Hey everyone! Today we’re going to talk about the categories of training loads and recovery as well as the concept of overtraining.
Weeks ago, we talked about tapering, which is important because of the negative effects training has on your body and mind - it wears you down mentally and physically. This is because training involves a work load that is more than your body is used to. Some markers we can measure of this are plasma creatine kinase (CK) levels (which leak into blood when muscles are damaged) and with questionnaires asking athletes about their mood, mental energy, physical energy, and muscle soreness.
That’s just some background info. Now let’s lay out the three different types of training overloads. Keep in mind these are merely categories and could technically be categorized differently, but they ARE useful in order to plan training and get an idea of how much recovery you may need.
- Normal training - your usual training is going to result in acute fatigue. That is why people take a day or two off or will have a recovery day of shorter/easier running.
- Functional overreaching - this is when you undergo more training load than normal training to the point in which you experience a temporary decrease in performance. Your coach may throw a really hard week like this at you before competition season. The key to this being FUNCTIONAL is that adequate recovery is performed after this overreaching. So you recover (wether it be multiple days or a week or two) so that your performance is better than before the overload. Recovery may be less/easier mileage with some days off depending on training level.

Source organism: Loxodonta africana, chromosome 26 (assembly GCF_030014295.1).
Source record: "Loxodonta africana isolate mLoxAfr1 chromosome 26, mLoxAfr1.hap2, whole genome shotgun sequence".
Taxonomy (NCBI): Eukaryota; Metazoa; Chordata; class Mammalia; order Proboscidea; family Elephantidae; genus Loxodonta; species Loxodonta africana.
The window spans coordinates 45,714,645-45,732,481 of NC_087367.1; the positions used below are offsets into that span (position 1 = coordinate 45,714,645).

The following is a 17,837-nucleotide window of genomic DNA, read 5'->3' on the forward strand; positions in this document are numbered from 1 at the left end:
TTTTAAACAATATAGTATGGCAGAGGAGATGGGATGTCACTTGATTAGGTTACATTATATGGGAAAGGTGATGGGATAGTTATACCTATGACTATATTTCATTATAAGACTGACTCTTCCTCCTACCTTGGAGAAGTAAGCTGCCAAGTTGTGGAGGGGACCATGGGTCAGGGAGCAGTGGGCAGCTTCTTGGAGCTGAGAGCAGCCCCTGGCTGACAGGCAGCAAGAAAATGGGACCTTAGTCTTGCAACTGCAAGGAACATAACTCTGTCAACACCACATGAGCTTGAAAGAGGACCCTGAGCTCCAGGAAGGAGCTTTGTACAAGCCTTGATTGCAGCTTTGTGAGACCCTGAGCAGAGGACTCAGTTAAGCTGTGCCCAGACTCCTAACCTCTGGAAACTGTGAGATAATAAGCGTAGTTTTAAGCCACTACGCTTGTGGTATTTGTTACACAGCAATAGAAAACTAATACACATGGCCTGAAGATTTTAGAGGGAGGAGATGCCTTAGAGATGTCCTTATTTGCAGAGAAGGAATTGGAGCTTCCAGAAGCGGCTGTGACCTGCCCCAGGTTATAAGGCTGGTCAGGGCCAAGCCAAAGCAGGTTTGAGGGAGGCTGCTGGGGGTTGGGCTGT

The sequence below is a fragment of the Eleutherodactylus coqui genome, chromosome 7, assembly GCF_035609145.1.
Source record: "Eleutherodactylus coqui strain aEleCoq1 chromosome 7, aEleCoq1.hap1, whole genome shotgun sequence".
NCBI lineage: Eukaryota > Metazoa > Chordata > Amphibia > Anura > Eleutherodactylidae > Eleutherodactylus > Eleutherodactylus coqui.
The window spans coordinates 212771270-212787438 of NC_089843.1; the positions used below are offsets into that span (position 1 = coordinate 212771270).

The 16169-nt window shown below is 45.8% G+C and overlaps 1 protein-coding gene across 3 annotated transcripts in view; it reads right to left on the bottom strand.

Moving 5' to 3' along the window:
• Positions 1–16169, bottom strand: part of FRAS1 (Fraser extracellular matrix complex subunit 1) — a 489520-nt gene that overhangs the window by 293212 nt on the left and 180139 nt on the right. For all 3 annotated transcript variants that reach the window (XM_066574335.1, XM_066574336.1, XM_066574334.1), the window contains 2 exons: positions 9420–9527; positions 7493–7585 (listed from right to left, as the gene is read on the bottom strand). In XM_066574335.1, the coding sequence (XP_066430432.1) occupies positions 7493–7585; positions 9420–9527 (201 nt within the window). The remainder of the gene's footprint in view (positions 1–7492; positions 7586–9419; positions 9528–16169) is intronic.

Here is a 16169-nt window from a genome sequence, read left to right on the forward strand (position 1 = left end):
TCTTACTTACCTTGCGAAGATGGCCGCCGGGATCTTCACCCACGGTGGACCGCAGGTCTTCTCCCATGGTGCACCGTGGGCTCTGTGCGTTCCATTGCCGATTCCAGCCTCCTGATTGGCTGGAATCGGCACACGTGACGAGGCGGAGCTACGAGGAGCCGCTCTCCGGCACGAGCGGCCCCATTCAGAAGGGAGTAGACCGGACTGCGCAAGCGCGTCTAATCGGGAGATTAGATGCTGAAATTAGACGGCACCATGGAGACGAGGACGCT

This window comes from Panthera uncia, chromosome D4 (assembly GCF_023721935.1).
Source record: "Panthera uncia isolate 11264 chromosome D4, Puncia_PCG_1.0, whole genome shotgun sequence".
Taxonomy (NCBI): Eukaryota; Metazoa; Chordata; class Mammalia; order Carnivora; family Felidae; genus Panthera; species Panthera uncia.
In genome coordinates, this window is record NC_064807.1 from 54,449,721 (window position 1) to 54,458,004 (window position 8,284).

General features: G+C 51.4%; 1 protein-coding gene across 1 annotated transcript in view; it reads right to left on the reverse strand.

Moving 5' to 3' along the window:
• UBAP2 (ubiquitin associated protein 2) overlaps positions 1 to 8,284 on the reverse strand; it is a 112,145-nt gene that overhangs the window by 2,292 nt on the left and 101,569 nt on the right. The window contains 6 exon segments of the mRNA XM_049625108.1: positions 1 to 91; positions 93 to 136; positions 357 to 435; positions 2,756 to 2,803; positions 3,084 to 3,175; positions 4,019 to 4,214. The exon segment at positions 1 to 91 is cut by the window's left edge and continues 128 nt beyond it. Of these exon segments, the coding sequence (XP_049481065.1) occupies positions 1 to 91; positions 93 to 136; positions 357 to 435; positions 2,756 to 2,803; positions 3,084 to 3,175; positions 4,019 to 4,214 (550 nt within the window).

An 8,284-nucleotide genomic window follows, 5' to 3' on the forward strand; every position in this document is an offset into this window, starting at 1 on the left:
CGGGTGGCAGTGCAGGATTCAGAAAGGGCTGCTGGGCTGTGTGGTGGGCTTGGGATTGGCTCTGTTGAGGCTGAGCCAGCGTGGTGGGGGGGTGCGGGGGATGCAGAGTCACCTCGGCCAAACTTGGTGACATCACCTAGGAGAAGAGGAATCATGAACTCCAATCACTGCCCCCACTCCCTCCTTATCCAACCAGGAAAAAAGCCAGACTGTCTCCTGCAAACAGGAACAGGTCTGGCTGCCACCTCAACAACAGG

- Nonfunctional overreaching - this is the same thing as functional overreaching, but NOT enough recovery is done so that the athlete’s performance does not increase. At best, it will result in equal performance level after recovering - not improved.
- Overtraining Syndrome - this is an extended period of time (weeks, possibly months) of overloading your body without enough of rest. This is long term and results in a huge decrease in performance. It can take months to recover from this.
Conversationally, overtraining is usually used just to say that you’ve been running/training too much and need to scale it back and add some recovery to your week. This is different from overtraining syndrome which is a really serious issue.
Overtraining can be cause by a plethora of factors:
(This is not my picture. It is taken from my professor’s lecture.)
Keep that in mind while training. Don’t always expect to be able to train during bad conditions like family life, illness, sleep, etc. This is why it’s important to listen to your body when training.
Personally, I was running 45-55 miles a week, and I should have decreased the mileage every couple weeks to avoid overtraining. But I didn’t, and my legs started to feel DEAD. Not tight or sore. Dead. That was the sign I listened to, so I took some days off and took it easy.